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Dr. Anthony Tang leads Canadian Arrhythmia Network at Western University

Researchers at Western University’s Schulich School of Medicine & Dentistry have been awarded $26.3 million in funding from the Government of Canada to host and establish the Canadian Arrhythmia Network (CANet) as a Networks of Centres of Excellence (NCE).

This funding will be used to help reduce the burden of health conditions related to arrhythmia — otherwise known as heart rhythm disturbances — such as syncope, atrial fibrillation and sudden cardiac death. The goal is to improve the health of millions of patients across Canada suffering from heart rhythm disturbances by developing, implementing and evaluating new technologies and health strategies.

Dr. Anthony Tang, a professor in Schulich Medicine & Dentistry’s Department of Medicine’s cardiology division and scientist at Lawson Health Research Institute, will be leading the network as its Scientific Director and CEO.

“In Canada, there are a lot of people dying prematurely from sudden cardiac death,” Dr. Tang explained. “Even though we have some ways of dealing with it, it’s still the number one cause of people dying — even more so than cancers.” He added that CANet will generate benefits to Canada through the creation and use of new technological innovation to advance care in a more effective, affordable and sustainable manner.

While Dr. Tang and his colleagues have been collaborating on clinical arrhythmia research for a number of years, he said they have never been coordinated enough to develop a formal network.

He is pleased that numerous specialists and researchers across the country have made this new development possible, to allow research in this field to progress even further.

“There are more than 100 investigators across Canada involved, ranging from clinician-scientists like myself to engineers, basic scientists and social scientists,” he said. “In addition, we also have a partnership with patients who are dealing with arrhythmia problems. They will be contributing toward the idea of research, and the research will be applicable to them.”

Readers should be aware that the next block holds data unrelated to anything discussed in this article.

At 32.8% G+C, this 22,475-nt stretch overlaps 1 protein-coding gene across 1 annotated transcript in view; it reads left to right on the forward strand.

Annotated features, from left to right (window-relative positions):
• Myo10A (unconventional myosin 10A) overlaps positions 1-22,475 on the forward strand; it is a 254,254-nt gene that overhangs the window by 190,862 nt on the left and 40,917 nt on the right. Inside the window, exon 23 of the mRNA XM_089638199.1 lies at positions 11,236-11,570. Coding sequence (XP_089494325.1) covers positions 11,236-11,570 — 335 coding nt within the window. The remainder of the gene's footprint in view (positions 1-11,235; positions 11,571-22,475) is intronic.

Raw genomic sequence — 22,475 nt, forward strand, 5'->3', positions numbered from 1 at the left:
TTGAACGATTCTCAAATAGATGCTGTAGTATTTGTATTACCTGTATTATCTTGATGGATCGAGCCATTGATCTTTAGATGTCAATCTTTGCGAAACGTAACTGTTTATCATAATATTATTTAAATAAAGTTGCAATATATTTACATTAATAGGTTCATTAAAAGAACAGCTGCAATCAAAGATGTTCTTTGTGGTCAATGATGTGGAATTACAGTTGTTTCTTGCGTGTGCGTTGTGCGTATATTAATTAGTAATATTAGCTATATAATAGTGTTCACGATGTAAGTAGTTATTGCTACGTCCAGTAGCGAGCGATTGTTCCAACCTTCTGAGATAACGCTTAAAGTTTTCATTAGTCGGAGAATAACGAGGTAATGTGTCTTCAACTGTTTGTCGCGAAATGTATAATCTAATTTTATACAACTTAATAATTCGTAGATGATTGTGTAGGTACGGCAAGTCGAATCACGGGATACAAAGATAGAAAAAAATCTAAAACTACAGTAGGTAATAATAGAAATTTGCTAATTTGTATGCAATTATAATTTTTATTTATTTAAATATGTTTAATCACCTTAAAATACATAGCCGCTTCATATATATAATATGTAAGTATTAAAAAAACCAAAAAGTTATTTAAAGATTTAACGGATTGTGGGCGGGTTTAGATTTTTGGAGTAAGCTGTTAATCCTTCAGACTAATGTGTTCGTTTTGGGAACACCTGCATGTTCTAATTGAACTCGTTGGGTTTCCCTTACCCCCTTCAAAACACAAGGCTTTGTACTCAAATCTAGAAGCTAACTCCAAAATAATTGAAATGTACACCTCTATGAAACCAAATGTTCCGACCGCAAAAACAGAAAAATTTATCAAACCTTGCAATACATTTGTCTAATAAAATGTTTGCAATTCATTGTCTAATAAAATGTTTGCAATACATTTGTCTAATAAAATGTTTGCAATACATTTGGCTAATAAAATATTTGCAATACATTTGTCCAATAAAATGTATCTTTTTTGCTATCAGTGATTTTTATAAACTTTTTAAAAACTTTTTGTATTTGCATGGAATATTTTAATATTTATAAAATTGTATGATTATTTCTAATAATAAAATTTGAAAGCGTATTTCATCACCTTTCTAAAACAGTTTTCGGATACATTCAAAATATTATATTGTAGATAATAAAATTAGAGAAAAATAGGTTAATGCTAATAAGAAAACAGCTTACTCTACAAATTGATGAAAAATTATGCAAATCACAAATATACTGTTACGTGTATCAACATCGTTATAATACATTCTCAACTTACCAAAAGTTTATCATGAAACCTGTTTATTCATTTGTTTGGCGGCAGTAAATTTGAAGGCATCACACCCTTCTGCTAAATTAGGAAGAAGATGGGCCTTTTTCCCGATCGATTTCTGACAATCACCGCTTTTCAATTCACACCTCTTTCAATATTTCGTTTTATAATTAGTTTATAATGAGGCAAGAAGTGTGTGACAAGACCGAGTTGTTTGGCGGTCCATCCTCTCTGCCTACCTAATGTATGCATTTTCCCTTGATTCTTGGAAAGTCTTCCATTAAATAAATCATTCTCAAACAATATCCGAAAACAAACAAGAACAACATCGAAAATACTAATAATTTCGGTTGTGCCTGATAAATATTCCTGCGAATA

Western is well known for the excellence of arrhythmia care and research. London, Ontario is also home to Canada’s first arrhythmia clinic, first surgical treatment of ventricular tachycardia, and first to commercialize the implantable loop recorder. This not only helped to establish an environment suitable to host CANet — it is also the reason Dr. Tang joined Schulich Medicine & Dentistry’s team.

“I’ve been with Schulich Medicine & Dentistry for a little more than year now, and what attracted me to come here was its impressive group of arrhythmia specialists,” Dr. Tang said. “London is the place where the entire arrhythmia field was started many years ago, and the School continues to have the ability to advance in this research area.”

For Dr. Tang, this funding announcement is encouraging as it will give him the opportunity to extend all of the work he has been doing beyond the four walls of the hospital and into the community.

Along with the funding from the Government of Canada, Western University has committed $1.2 million to support CANet’s research and operations, and will house its administrative offices in the Western Centre for Public Health and Family Medicine.